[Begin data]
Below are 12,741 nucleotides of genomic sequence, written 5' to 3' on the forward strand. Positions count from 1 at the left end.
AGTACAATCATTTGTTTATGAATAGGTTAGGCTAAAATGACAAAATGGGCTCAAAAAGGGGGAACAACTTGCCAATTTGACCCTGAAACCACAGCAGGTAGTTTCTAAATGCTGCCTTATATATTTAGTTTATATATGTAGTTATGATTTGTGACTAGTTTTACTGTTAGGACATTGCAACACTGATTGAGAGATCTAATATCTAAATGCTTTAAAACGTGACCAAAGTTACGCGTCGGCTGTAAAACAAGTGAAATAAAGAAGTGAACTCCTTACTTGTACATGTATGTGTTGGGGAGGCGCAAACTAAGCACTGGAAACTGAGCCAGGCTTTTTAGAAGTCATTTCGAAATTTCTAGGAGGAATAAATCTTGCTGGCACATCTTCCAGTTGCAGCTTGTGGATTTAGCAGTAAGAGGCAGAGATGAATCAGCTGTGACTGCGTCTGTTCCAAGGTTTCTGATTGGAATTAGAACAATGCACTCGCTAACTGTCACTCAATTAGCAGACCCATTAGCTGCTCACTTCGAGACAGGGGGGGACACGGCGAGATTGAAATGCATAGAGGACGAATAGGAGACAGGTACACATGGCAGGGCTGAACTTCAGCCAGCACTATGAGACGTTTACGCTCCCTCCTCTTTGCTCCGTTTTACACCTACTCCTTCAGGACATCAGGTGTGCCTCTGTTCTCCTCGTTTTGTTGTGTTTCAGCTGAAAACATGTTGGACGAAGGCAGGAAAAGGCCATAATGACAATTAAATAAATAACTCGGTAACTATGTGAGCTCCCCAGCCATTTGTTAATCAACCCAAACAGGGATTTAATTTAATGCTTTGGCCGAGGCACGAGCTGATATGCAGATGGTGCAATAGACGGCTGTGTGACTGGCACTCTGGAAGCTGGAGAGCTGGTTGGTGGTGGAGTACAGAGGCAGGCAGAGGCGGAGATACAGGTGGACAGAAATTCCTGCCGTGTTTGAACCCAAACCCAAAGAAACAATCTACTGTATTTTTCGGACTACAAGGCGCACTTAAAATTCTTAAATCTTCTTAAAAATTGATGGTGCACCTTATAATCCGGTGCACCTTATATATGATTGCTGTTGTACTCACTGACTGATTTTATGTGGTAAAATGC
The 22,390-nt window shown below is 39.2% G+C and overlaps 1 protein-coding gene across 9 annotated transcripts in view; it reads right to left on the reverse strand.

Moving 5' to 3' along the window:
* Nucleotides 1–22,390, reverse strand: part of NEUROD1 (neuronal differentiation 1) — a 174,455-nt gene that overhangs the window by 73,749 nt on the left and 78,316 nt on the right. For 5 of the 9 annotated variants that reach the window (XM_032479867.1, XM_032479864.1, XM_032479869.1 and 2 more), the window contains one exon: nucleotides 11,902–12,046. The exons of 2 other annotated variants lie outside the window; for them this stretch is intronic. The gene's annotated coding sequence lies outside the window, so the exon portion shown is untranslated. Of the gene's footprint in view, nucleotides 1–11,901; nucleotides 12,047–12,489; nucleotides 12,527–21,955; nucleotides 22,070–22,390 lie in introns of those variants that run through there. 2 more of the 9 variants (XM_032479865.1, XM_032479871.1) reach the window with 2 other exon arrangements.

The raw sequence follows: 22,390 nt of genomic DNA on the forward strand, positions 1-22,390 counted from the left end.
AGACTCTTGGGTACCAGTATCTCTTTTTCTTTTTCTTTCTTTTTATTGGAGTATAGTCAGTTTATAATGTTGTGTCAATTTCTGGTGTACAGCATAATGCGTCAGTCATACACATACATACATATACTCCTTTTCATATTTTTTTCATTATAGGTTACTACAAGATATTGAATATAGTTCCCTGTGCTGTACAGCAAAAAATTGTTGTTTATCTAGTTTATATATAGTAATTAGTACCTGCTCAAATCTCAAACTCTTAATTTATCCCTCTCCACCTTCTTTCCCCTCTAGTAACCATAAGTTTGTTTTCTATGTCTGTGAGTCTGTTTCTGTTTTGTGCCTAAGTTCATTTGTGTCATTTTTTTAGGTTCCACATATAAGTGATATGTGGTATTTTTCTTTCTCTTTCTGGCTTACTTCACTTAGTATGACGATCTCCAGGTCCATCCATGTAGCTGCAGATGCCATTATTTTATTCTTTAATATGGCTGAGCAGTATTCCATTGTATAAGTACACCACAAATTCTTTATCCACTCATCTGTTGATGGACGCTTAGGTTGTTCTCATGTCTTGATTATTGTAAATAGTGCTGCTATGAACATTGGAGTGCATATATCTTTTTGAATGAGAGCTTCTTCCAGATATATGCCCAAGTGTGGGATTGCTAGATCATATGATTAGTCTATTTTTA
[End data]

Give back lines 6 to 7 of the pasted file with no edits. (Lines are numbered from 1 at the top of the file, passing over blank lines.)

The raw sequence follows: 22,390 nt of genomic DNA on the forward strand, positions 1-22,390 counted from the left end.
AGACTCTTGGGTACCAGTATCTCTTTTTCTTTTTCTTTCTTTTTATTGGAGTATAGTCAGTTTATAATGTTGTGTCAATTTCTGGTGTACAGCATAATGCGTCAGTCATACACATACATACATATACTCCTTTTCATATTTTTTTCATTATAGGTTACTACAAGATATTGAATATAGTTCCCTGTGCTGTACAGCAAAAAATTGTTGTTTATCTAGTTTATATATAGTAATTAGTACCTGCTCAAATCTCAAACTCTTAATTTATCCCTCTCCACCTTCTTTCCCCTCTAGTAACCATAAGTTTGTTTTCTATGTCTGTGAGTCTGTTTCTGTTTTGTGCCTAAGTTCATTTGTGTCATTTTTTTAGGTTCCACATATAAGTGATATGTGGTATTTTTCTTTCTCTTTCTGGCTTACTTCACTTAGTATGACGATCTCCAGGTCCATCCATGTAGCTGCAGATGCCATTATTTTATTCTTTAATATGGCTGAGCAGTATTCCATTGTATAAGTACACCACAAATTCTTTATCCACTCATCTGTTGATGGACGCTTAGGTTGTTCTCATGTCTTGATTATTGTAAATAGTGCTGCTATGAACATTGGAGTGCATATATCTTTTTGAATGAGAGCTTCTTCCAGATATATGCCCAAGTGTGGGATTGCTAGATCATATGATTAGTCTATTTTTA